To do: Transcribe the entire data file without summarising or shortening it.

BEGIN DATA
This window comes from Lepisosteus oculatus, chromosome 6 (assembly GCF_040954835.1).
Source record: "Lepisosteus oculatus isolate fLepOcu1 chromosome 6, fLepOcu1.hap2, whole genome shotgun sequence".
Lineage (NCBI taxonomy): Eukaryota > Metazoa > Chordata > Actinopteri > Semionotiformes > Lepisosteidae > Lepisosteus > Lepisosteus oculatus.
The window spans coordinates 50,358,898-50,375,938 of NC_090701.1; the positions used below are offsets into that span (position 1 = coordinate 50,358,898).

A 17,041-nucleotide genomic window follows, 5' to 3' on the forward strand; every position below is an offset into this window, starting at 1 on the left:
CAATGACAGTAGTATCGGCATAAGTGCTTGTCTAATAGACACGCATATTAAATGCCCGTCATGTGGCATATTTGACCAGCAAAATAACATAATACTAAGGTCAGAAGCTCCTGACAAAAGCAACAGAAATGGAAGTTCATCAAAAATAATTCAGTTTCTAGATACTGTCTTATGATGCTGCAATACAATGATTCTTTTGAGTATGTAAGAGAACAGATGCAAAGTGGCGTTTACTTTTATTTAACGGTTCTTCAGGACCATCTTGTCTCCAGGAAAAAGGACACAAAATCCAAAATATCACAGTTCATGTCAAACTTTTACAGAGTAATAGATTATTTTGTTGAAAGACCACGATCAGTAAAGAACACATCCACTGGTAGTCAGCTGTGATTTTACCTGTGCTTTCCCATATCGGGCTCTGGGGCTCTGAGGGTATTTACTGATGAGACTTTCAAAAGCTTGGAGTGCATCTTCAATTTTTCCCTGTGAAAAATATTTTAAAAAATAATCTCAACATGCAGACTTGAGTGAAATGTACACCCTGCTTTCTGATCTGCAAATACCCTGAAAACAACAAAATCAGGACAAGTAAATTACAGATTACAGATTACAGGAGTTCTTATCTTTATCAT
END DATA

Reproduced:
This window comes from Lepisosteus oculatus, chromosome 6 (assembly GCF_040954835.1).
Source record: "Lepisosteus oculatus isolate fLepOcu1 chromosome 6, fLepOcu1.hap2, whole genome shotgun sequence".
Lineage (NCBI taxonomy): Eukaryota > Metazoa > Chordata > Actinopteri > Semionotiformes > Lepisosteidae > Lepisosteus > Lepisosteus oculatus.
The window spans coordinates 50,358,898-50,375,938 of NC_090701.1; the positions used below are offsets into that span (position 1 = coordinate 50,358,898).

A 17,041-nucleotide genomic window follows, 5' to 3' on the forward strand; every position below is an offset into this window, starting at 1 on the left:
CAATGACAGTAGTATCGGCATAAGTGCTTGTCTAATAGACACGCATATTAAATGCCCGTCATGTGGCATATTTGACCAGCAAAATAACATAATACTAAGGTCAGAAGCTCCTGACAAAAGCAACAGAAATGGAAGTTCATCAAAAATAATTCAGTTTCTAGATACTGTCTTATGATGCTGCAATACAATGATTCTTTTGAGTATGTAAGAGAACAGATGCAAAGTGGCGTTTACTTTTATTTAACGGTTCTTCAGGACCATCTTGTCTCCAGGAAAAAGGACACAAAATCCAAAATATCACAGTTCATGTCAAACTTTTACAGAGTAATAGATTATTTTGTTGAAAGACCACGATCAGTAAAGAACACATCCACTGGTAGTCAGCTGTGATTTTACCTGTGCTTTCCCATATCGGGCTCTGGGGCTCTGAGGGTATTTACTGATGAGACTTTCAAAAGCTTGGAGTGCATCTTCAATTTTTCCCTGTGAAAAATATTTTAAAAAATAATCTCAACATGCAGACTTGAGTGAAATGTACACCCTGCTTTCTGATCTGCAAATACCCTGAAAACAACAAAATCAGGACAAGTAAATTACAGATTACAGATTACAGGAGTTCTTATCTTTATCAT